Visualizing Crystals of the Cosmos

The beautiful mathematical structure of Penrose patterns have advanced our understanding of quasicrystals, a new breed of high-tech physical materials discovered in meteorites. Like all physical materials, these are collections of one or a few types of “particles” – atoms, molecules, or larger units – that are arranged in some pattern. The most familiar patterns are crystalline arrangements in which a simple unit is repeated in a regular way.

Periodic pattern of the honeycomb

During last Friday’s Visualization Forum, Josh Socolar, a Duke physics professor, conveyed his enthusiasm for the exotic patterns generated by non-periodic crystalline structures to a large audience munching on barbecue chicken and Alfredo pasta in the LSRC (Levine Science Research Center). Unlike many of the previous talks on visualizing data, Professor Socolar is not trying to find a new technique of visualization, but rather aims to emphasize the importance of visualizing certain structures.

Equations in chemistry for calculating vibrations when a material is heated are often based on the assumption that the material has a uniform structure such as the honeycomb pattern above. However, the atoms of a non-periodic crystalline object will behave differently when heated, making it necessary to revise the simplified mathematical models – since they can no longer be applied to all physical materials.

Quasicrystals, one type of non-periodic structured material, can be represented by the picture below. The pattern contains features with 5-fold symmetry of various sizes (highlighted in red, magenta, yellow, and green).

Quasicrystal structure with 5-fold symmetry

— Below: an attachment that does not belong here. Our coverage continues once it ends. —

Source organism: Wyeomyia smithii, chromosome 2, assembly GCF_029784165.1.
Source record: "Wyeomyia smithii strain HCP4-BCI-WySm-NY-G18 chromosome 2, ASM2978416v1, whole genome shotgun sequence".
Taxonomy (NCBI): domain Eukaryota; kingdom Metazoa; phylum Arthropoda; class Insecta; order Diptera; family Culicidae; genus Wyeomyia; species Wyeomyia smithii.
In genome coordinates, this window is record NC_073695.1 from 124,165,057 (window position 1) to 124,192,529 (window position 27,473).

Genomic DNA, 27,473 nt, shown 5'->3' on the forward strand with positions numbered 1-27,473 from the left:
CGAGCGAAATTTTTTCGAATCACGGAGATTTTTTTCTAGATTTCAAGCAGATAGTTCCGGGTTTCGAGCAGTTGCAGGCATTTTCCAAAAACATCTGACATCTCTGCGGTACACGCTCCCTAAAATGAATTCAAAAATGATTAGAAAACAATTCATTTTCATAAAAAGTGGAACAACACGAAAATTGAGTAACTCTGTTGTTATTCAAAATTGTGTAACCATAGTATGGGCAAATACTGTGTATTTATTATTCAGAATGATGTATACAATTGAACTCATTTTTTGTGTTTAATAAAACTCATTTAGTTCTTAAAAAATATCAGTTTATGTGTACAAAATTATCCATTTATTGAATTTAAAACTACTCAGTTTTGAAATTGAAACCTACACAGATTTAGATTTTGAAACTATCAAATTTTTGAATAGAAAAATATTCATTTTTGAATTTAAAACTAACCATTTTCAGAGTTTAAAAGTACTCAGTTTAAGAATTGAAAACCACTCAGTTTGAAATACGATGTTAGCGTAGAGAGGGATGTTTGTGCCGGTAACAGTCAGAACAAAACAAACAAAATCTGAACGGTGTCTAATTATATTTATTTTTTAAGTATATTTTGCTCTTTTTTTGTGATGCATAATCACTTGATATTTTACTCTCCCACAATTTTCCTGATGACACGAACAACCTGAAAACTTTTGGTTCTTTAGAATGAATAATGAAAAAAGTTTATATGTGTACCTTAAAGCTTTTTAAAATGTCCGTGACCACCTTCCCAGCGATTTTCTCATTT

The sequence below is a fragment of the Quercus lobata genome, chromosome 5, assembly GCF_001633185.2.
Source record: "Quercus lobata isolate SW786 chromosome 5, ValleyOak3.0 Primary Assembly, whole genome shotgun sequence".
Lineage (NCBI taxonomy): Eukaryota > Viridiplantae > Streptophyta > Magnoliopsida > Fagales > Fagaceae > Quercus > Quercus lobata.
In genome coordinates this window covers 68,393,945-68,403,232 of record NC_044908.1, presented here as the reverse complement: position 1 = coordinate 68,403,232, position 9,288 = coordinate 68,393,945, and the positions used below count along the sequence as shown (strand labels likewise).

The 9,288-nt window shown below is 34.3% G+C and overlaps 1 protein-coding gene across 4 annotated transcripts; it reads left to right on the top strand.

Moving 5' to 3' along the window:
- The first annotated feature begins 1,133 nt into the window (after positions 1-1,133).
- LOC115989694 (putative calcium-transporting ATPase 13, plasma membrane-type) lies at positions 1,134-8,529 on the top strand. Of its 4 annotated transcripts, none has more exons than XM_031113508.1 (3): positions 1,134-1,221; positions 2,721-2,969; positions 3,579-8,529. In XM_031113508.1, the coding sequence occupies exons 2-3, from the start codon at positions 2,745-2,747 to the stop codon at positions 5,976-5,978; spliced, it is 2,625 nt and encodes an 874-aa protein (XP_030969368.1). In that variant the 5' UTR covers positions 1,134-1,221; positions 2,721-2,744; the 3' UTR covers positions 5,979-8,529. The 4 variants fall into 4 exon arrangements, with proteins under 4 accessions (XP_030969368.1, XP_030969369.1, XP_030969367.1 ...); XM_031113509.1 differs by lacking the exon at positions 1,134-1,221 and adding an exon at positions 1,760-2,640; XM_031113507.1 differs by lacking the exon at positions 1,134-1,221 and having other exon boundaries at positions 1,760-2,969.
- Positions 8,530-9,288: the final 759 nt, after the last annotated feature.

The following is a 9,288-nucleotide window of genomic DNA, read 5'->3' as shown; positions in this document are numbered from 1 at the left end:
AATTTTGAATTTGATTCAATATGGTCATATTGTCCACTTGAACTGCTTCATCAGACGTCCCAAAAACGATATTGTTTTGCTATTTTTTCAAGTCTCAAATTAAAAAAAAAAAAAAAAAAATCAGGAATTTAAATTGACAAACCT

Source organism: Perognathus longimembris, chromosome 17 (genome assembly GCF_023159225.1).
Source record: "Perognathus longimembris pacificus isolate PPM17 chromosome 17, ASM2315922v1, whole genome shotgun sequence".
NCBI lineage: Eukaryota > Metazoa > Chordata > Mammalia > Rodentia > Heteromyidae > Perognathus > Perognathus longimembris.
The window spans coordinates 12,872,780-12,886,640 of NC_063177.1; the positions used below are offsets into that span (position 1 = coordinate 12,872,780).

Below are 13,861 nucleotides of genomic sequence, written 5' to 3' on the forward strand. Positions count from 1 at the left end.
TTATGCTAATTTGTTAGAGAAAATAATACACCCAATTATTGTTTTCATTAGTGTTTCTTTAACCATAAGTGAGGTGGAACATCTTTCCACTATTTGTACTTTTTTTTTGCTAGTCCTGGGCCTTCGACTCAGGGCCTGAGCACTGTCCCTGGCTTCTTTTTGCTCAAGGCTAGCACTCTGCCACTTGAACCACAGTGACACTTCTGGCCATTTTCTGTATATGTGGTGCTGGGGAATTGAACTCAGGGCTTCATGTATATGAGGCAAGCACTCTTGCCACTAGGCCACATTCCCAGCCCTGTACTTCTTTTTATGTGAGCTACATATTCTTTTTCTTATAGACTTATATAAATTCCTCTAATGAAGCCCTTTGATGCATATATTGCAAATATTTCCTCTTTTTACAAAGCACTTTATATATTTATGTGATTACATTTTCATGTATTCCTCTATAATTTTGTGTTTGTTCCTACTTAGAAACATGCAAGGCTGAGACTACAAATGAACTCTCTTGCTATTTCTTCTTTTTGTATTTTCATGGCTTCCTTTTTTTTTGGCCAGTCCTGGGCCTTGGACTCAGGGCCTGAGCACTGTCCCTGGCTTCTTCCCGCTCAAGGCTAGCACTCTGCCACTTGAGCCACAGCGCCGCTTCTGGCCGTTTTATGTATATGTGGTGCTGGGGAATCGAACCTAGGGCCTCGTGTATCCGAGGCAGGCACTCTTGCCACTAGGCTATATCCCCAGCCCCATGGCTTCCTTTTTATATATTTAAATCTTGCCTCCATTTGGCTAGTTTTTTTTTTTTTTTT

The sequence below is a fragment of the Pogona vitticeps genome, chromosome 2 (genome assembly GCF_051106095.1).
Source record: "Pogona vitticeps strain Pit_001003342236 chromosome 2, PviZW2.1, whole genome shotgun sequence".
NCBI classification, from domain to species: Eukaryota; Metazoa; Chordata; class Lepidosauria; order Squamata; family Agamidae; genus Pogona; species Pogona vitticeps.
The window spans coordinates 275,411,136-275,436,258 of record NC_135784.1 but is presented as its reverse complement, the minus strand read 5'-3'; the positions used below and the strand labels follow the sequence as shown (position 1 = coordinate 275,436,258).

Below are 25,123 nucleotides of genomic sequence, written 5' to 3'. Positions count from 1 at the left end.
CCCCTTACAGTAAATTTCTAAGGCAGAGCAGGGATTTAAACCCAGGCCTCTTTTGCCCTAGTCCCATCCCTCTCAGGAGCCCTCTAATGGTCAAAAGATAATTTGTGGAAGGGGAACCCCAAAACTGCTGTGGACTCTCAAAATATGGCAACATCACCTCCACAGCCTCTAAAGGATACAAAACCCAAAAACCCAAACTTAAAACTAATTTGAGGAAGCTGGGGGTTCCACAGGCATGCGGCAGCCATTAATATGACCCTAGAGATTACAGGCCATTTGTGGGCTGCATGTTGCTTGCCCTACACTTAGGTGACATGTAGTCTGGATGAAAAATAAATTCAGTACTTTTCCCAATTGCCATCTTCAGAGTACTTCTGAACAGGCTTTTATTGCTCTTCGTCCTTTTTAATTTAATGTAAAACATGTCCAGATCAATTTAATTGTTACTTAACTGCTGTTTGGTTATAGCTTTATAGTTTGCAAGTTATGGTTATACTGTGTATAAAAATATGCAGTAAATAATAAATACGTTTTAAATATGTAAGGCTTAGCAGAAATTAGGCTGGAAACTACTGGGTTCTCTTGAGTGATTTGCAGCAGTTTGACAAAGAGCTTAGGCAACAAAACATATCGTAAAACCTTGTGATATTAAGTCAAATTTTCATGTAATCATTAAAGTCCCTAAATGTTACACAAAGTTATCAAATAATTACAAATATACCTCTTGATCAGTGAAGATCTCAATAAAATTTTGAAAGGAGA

Quasicrystal structure with 5-fold symmetry

Drawing straight lines within each tile – as shown on the bottom half of the diagram below – produces lines running straight through the material with various lengths. Professor Socolar computed the lengths of these line segments and was amazed to discover that they follow the Fibonacci sequence. This phenomenon was recently discovered to occur naturally in icosahedrite, a rare and exotic mineral found in outer space.

Lines drawn through a quasicrystal structure

Lines drawn through a quasicrystal structure

By using software programs like Mathematica, we can create 3D images and animations for the expansion of such quasicrystal structures (a) as well as computing Sierpinski patterns formed when designing other types of non-periodic tile shapes (b).

Still of animation of expanding quasicrystal tiles - that looks like a cup of coffee.

(a) Still of animation of expanding quasicrystal tiles – that looks like a cup of coffee.


(b) Sierpinski triangle pattern drawn for other non-periodic tile shapes

(b) Recolored diagram of

(b) Recolored diagram of Sierpinski triangle pattern

Most importantly, Professor Socolar concludes, neither the Fibonacci nor non-periodic Penrose patterns would have been identified in quasicrystal structures without the visualization tools we have today. With Fibonacci sequence patterns discovered in the sunflower seed spiral as well as in the structure of the icosahedrite meteorite, we have found yet another mathematical point of unity between our world and the rest of the cosmos.